World of Honey

Beeswax

How Beeswax is Made

This soft wax is made in an extraordinary way.  It starts life in eight little wax glands under the bee’s body.  The wax runs out of the glands into eight little pockets, also on the bee’s body, where it sets.  The bee then scoops the wax out of each pocket with its mouth and chews it to make a small disk or scale measuring 0.1mm x  4mm.  This tiny scale (you would need about 25,000 of them to make up one ounce) is added to the

honey comb, back-lit

honey comb, back-lit

hexagonal structure that you can see in any beehive.  All these hexagons are made out of beeswax in this way and the whole thing is what we call the honeycomb, which is the actual structure of the hive.  Wax is also used to cap the individual cells of the honeycomb when they are being used for breeding young bees.

Note that wasps or yellow jackets also make combs that are hexagonal and look on the face of it fairly similar to those of bees, but there is a big difference.  The yellow jacket makes its comb from wood chewed from trees or fences and mixed with saliva into a papery material; not from wax at all.

Beeswax Constituents

Beeswax varies a lot, as does any product from the bees, depending on where it comes from, the weather and the time of year.  It is mostly made of a substance called myricyl palmitate, which is a type of chemical known as an ester, but there are many other ingredients.  These are the main four ingredients and approximate percentages:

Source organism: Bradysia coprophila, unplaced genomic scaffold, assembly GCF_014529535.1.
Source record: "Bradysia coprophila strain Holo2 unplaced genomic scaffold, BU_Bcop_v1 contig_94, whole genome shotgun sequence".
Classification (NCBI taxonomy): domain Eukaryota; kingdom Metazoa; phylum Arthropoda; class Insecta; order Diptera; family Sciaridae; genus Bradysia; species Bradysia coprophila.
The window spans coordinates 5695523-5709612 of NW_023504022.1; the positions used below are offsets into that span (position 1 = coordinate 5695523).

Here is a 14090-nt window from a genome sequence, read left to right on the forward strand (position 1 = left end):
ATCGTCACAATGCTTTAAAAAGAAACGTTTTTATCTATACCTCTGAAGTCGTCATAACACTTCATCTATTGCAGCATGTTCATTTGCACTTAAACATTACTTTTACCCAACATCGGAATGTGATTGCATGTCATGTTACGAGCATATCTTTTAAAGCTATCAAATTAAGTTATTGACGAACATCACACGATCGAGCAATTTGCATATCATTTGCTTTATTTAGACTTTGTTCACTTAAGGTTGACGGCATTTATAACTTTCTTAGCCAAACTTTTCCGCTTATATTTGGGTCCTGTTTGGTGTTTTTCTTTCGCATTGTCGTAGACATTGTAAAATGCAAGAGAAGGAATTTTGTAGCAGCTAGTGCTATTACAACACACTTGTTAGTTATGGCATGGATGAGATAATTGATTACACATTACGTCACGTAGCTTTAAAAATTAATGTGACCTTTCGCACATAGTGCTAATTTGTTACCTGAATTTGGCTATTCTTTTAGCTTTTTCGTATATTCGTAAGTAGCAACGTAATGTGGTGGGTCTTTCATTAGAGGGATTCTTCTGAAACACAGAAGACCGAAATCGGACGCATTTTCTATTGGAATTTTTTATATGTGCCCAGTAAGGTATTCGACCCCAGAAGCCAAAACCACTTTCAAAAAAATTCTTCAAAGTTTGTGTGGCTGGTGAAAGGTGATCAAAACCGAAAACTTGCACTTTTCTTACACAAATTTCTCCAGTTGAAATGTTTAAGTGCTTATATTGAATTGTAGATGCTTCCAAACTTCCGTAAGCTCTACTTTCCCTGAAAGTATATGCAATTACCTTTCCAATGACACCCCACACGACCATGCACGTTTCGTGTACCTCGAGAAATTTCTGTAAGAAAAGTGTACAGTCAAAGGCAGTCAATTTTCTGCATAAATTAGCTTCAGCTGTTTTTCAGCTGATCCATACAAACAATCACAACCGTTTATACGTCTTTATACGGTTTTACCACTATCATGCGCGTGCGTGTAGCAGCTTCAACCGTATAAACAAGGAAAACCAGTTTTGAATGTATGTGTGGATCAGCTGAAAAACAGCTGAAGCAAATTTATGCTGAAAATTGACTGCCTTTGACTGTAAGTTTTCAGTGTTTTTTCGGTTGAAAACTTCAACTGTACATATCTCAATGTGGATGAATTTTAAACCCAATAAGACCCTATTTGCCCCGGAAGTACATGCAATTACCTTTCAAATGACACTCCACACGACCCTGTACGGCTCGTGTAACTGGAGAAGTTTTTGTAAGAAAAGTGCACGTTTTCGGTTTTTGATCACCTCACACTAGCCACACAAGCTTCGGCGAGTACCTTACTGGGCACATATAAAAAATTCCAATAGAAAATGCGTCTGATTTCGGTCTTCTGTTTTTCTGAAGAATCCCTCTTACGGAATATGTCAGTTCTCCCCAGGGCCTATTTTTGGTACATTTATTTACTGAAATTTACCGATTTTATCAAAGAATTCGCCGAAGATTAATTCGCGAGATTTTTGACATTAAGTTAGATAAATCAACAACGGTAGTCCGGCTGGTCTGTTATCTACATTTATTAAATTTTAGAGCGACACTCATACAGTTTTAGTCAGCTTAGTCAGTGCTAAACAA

esters  70%
alcohols  1%
acids  10%
hdrocarbons  13%

Uses for Beeswax

Beeswax is used pretty much in its raw state to make candles, as you probably know, but did you know that it’s virtually insoluble in water?  This makes it an excellent waterproofing material, and it has long been used in tent seams and in fishing nets.  It is also used as a machine lubricant, where it acts just the same as when you use it at home to make a sticking drawer slide better.  Beeswax also plays a part as an ingredient in pharmaceutical products, such as hand creams, lip salves, sun creams, mascara and many other cosmetics, where it is often used as a thickening, binding or emulsifying agent.  Many furniture polishes also contain this useful bee product.

Buying Tips for Beeswax

What you buy depends on what you want to make.  For candles, you need to get beeswax that has been produced by melting the comb at the lowest possible temperature, so that the natural aroma is preserved.  If you’re planning to use beeswax to make a lip balm or other cosmetic/pharmaceutical product at home, it is safest to make sure you get wax that is certified by the United States Pharmacopeia (USP), in which case it can carry  the USP logo that has the words “USP-verified pharmaceutical ingredient” on it.  In this way you can be sure that you are getting the right grade of wax, but if you trust your supplier you may decide that you don’t need this safeguard.  Only you can make that decision.

Allergy Advice

As with other bee products, some people are allergic to beeswax.  If this is a concern to you, I recommend that you obtain an allergy test before you use pharmaceutical or cosmetic beeswax products.